Third Circuit Agrees Again: Internet Censorship Law Unconstitutional

In Response to Supreme Court Ruling, Third Circuit Strengthens Finding that COPA Violates Free Speech

The U.S. Circuit Court of Appeals for the Third Circuit ruled again on March 6 that the “Child Online Protection Act” (COPA) was a violation of the First Amendment rights of businesses and individuals to send and receive valuable information. The law, Congress’ second attempt to censor Internet content, was previously enjoined by a district court and the Third Circuit. Most recently, the U.S. Supreme Court remanded the case back to the Third Circuit after reviewing one narrow issue. In this latest ruling, the Third Circuit affirmed the preliminary injunction against the law — this time on several different free speech grounds.

“We are pleased that the Third Circuit has once again seen the threat to free speech presented by the Child Online Protection Act,” said People For the American Way Foundation President Ralph G. Neas. “Adults should not be restricted to the electronic equivalent of a child’s sandbox.”

COPA sought to criminalize the display for a commercial purpose of Internet content which prosecutors might deem “harmful to minors.” In a brief submitted after the U.S. Supreme Court sent the suit back to the Third Circuit — and in earlier writings on the case — People For the American Way Foundation and other groups emphasized that the law should be found unconstitutional on several grounds, including the following two which were adopted by the Third Circuit in its ruling. First, COPA could effectively reduce adults to reading material fit only for minors. Second, parents and families have other alternatives to control their children’s access to undesirable Internet content, and those alternatives are more flexible and can be matched to each family’s values and circumstances.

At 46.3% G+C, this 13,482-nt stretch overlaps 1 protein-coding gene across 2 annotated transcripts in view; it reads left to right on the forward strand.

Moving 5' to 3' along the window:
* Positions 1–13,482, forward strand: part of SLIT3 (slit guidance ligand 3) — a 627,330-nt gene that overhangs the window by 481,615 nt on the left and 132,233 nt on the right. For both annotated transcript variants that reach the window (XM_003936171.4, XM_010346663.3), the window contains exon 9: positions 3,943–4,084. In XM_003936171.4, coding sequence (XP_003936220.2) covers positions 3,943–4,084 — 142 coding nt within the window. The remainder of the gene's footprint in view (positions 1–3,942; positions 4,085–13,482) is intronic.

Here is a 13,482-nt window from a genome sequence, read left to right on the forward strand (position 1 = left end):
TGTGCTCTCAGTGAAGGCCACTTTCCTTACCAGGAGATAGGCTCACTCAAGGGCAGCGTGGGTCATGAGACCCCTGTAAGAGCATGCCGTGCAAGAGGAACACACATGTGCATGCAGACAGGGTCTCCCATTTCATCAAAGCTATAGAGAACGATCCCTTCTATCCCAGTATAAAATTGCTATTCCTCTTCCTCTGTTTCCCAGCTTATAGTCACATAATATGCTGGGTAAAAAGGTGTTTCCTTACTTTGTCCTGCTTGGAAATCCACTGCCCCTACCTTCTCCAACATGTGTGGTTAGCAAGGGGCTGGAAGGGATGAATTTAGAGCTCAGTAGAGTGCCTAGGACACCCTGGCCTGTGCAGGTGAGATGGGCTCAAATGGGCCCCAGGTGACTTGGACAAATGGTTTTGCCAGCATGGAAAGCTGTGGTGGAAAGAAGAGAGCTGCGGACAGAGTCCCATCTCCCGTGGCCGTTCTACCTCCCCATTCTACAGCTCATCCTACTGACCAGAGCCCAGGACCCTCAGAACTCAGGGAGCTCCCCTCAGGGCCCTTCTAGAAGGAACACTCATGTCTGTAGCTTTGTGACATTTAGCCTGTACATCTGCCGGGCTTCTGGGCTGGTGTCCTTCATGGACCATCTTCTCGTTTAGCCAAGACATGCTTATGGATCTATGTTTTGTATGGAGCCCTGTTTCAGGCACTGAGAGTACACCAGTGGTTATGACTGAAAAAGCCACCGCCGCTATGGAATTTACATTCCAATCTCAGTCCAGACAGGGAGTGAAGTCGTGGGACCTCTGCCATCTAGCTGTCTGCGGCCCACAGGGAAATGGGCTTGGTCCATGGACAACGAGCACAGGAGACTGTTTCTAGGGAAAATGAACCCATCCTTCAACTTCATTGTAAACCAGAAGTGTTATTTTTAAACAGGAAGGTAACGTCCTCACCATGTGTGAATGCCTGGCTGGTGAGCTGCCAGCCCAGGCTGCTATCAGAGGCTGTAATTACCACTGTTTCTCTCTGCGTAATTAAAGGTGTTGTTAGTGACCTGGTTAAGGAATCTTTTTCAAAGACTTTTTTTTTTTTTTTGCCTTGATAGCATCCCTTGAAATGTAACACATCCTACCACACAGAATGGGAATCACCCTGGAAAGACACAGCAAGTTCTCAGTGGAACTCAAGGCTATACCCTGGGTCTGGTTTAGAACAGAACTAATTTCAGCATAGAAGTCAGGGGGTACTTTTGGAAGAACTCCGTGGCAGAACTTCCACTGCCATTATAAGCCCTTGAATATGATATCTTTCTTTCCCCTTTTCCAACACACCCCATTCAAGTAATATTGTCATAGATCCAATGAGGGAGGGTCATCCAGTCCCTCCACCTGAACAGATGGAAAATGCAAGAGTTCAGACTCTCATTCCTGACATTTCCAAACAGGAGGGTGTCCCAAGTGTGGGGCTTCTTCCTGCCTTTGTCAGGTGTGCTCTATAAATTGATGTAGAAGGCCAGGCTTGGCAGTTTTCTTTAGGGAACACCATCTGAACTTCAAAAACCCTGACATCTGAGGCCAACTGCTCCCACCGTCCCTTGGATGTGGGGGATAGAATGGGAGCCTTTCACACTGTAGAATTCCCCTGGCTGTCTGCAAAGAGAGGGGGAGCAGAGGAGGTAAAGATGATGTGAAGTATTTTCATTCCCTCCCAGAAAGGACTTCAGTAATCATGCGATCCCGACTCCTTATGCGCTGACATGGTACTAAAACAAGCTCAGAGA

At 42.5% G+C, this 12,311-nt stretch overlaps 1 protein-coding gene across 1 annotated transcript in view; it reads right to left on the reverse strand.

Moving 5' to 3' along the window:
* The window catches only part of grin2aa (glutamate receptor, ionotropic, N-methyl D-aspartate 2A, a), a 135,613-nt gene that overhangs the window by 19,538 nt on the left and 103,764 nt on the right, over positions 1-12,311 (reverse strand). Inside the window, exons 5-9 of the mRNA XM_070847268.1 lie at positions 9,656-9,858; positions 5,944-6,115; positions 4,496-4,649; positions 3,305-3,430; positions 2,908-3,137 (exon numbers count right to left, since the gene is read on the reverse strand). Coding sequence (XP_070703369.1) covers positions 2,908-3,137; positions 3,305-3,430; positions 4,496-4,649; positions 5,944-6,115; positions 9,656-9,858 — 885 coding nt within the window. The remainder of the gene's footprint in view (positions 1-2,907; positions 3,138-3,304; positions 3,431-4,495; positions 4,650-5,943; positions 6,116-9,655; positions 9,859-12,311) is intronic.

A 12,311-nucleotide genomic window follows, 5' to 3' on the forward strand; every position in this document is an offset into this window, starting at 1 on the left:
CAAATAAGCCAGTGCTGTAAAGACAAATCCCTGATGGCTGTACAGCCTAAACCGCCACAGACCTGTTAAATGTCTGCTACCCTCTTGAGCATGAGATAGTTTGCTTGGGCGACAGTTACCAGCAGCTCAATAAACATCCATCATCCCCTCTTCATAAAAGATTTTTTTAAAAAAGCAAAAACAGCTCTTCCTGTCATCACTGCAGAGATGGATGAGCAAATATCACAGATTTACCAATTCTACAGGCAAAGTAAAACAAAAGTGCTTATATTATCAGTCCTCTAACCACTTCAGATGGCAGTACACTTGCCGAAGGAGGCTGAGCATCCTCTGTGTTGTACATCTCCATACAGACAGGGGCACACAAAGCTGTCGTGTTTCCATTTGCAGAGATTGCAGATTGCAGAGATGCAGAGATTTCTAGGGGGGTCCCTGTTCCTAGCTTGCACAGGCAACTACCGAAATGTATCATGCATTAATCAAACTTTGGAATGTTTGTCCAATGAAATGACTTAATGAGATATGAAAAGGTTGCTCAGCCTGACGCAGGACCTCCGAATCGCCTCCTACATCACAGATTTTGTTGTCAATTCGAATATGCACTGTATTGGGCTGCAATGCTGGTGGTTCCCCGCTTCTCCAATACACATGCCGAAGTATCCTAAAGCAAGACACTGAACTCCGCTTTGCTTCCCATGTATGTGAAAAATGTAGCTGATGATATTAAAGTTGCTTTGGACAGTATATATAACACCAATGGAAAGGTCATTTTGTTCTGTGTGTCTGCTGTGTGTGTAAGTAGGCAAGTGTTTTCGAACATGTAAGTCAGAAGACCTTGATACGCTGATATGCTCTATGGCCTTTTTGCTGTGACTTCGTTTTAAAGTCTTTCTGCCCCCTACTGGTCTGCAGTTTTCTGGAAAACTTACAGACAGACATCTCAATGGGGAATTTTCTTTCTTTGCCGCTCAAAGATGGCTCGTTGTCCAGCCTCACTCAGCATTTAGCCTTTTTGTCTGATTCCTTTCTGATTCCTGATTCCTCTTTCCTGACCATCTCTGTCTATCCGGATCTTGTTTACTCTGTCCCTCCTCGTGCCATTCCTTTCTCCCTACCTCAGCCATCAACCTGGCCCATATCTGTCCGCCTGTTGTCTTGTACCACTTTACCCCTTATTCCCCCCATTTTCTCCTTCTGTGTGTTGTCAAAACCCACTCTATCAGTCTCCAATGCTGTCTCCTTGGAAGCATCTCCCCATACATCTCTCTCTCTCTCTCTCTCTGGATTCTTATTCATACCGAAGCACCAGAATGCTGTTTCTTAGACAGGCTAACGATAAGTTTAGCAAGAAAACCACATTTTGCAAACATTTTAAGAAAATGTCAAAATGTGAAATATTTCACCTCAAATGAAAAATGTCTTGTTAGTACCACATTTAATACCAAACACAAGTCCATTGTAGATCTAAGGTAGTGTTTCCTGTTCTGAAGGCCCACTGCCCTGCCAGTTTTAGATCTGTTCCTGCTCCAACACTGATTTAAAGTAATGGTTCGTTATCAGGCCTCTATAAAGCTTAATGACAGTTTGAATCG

“COPA, like the Communications Decency Act before it, is a ham-fisted attempt to interfere with the job of parents and families,” said Neas. “Parental and user education, not censorship, is the answer to addressing legitimate concerns about troubling Internet content.”

It is expected that U.S. Attorney General John Ashcroft will appeal the ruling in this case, ACLU v. Ashcroft, sending the matter back to the Supreme Court. The Supreme Court is now considering another First Amendment case involving the Internet; in that case, People For the American Way Foundation is co-counsel in a suit brought by the American Library Association, other library associations, and library patrons challenging a federal law that would require public libraries to install filtering software on all computers as a condition of receiving federal funding.

Share this page: Facebook Twitter Digg SU Digg Delicious